Hip: Risk factors
The risk factors presented below are the most frequently observed for osteoarthritis of the hip. However, they should not be regarded as systematic. Each individual is different, as is their environment (such as occupation, leisure time activities, sports, etc.), hence these risk factors do not exist in all individuals. Only your doctor can advise you about your own personal risk factors regarding osteoarthritis.
The most common risk factors are:
- Being overweight is a risk factor especially in women and after the menopause
- Architectural abnormalities
- Joint trauma (fractures, etc.)
- Intense physical exercise
- Microtrauma (often due to repeated actions at work)
- Metabolic diseases (Paget's disease, etc.)
- Metabolic diseases
- Physical exercise
- Joint trauma
- Architectural abnormalities
- Being overweight
Abnormalities of certain metabolisms can lead to a deposit of microscopic crystals in the joints. This is the case in the disease that everyone knows: gout where the crystals are composed of uric acid.
Hence, other crystals may occur such as those of calcium phosphate compounds that are deposited on the surface of joints in chondrocalcinosis, or hydroxyapatite crystals that tend to be deposited in the tendons.
It is in fact the repetition of inflammatory flare-ups triggered by these deposits that promotes the development of osteoarthritis in the joint in question.
For a better understanding of the phenomena that occur in the joint in osteoarthritis take a look at the section: Understanding
Hence, these diseases may be responsible for diffuse osteoarthritis involving joints spared by primitive osteoarthritis (wrists, elbows, shoulders, ankles). The same is true for other diseases due to excess weight: hemochromatosis, Wilson's disease, Paget's disease and chondrodysplasia.
Microscopic lesions caused by too much stress can traumatize some joints and lead under certain conditions to the onset of osteoarthritis.
This is the case not only in certain occupations in which subjects are subjected to mechanical vibration and repeated shocks, but also when it is necessary to make repetitive movements.
There is a close connection between exercise and osteoarthritis, but not always in the sense one might think.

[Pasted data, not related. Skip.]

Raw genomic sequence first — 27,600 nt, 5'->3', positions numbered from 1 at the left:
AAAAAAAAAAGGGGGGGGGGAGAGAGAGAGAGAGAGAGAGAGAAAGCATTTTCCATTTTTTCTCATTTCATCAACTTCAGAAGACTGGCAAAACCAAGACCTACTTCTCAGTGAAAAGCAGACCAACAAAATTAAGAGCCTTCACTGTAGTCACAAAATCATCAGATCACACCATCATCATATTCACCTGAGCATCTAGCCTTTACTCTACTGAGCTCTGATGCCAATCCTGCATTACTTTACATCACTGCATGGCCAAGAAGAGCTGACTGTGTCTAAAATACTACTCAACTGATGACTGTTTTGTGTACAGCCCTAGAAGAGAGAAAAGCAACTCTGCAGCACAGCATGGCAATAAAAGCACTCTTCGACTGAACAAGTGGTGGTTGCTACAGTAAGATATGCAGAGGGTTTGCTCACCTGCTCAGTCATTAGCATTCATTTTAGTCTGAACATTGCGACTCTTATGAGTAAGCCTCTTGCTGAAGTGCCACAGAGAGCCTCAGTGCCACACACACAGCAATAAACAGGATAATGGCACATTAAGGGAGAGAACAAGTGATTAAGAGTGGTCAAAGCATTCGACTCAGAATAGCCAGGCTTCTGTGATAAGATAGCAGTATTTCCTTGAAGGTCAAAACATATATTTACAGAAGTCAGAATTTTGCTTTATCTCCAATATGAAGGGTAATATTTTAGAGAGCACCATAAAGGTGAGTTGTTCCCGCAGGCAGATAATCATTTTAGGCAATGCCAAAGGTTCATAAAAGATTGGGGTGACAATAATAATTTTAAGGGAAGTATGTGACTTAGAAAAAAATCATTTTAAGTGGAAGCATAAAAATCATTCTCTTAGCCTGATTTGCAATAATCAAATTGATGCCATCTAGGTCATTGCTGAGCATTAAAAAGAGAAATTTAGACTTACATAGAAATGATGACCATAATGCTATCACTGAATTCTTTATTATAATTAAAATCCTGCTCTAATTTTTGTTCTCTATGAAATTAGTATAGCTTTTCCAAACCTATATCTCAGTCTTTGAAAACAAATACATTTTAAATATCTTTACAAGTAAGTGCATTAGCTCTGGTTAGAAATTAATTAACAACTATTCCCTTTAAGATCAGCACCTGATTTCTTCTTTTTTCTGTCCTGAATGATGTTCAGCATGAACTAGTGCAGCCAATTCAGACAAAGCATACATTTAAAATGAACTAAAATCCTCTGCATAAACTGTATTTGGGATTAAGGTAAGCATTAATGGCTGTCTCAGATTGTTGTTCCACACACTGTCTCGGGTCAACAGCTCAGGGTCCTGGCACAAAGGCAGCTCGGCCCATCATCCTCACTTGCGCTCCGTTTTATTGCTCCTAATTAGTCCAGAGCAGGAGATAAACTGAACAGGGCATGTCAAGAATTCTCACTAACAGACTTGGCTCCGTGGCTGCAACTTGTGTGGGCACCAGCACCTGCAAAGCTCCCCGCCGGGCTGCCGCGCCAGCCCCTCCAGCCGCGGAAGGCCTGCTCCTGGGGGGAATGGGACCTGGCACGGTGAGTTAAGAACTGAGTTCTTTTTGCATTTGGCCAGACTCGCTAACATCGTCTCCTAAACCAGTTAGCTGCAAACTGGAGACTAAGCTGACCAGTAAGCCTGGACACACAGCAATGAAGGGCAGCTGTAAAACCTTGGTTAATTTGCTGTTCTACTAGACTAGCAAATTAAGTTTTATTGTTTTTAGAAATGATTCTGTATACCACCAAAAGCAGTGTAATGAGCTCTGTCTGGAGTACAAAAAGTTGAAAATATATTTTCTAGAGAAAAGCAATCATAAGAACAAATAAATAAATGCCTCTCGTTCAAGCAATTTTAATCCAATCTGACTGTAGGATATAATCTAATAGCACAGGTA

Keeping moving is essential in osteoarthritis Exercise, provided that it remains appropriate to your condition and ability has a beneficial effect on the joints affected by osteoarthritis:
- The joints keep their flexibility;
- Muscle strength is maintained or even increased;
- Joint stability is ensured;
- Endurance in everyday activities is assured.
You must therefore keep up a regular exercise routine while avoiding overworking your joints.
Simply walking (at least one hour, three times a week) enables maintaining joints and significantly reducing pain.
However in case of pain, it is useless to deny it and continue as if nothing were wrong in relation to the activity causing it: it could worsen cartilage damage. You must therefore adapt your attitude to maintaining your activities as much as possible and paying heed to any pain if it occurs.
You should also be aware that a moderate amount of sports activities does not increase the risk of osteoarthritis even in elderly subjects. You can read the advice on sport in the following section: Everyday life.
However, intensive sports may be a cause of developing osteoarthritis. Indeed, the latter often leads to trauma and overexertion of joints.
This relates in particular to: football and rugby for the knees, dance for the hips and baseball for the elbows and shoulders.
Often a fracture, dislocation or tendon injury can lead to osteoarthritis.
Whether congenital or acquired structural abnormalities will alter mechanical stress and promote the development of secondary osteoarthritis.
This may include dysplasia (hip), protrusions, subluxations or acquired anomalies such as coxa plana and slipped femoral epiphysis in childhood or osteonecrosis.
Genu varum is more common than genu valgum, it can be idiopathic or secondary.
Destructive inflammatory diseases may also alter some joint mechanisms. Thus, rheumatoid coxitis can lead to secondary osteoarthritis.
We are now certain that obesity is a situation that promotes the development of osteoarthritis.
The risk of osteoarthritis is not only due to mechanical reasons (caused by being overweight), but also endocrine and metabolic factors. Studies have demonstrated a connection between osteoarthritis and high blood sugar.
If we can more easily understand the role of weight in the occurrence of osteoarthritis of the knee and hip, its role in osteoarthritis of the hands is more surprising. Researchers are currently looking for factors in the blood of obese people that could explain the deterioration of the cartilage.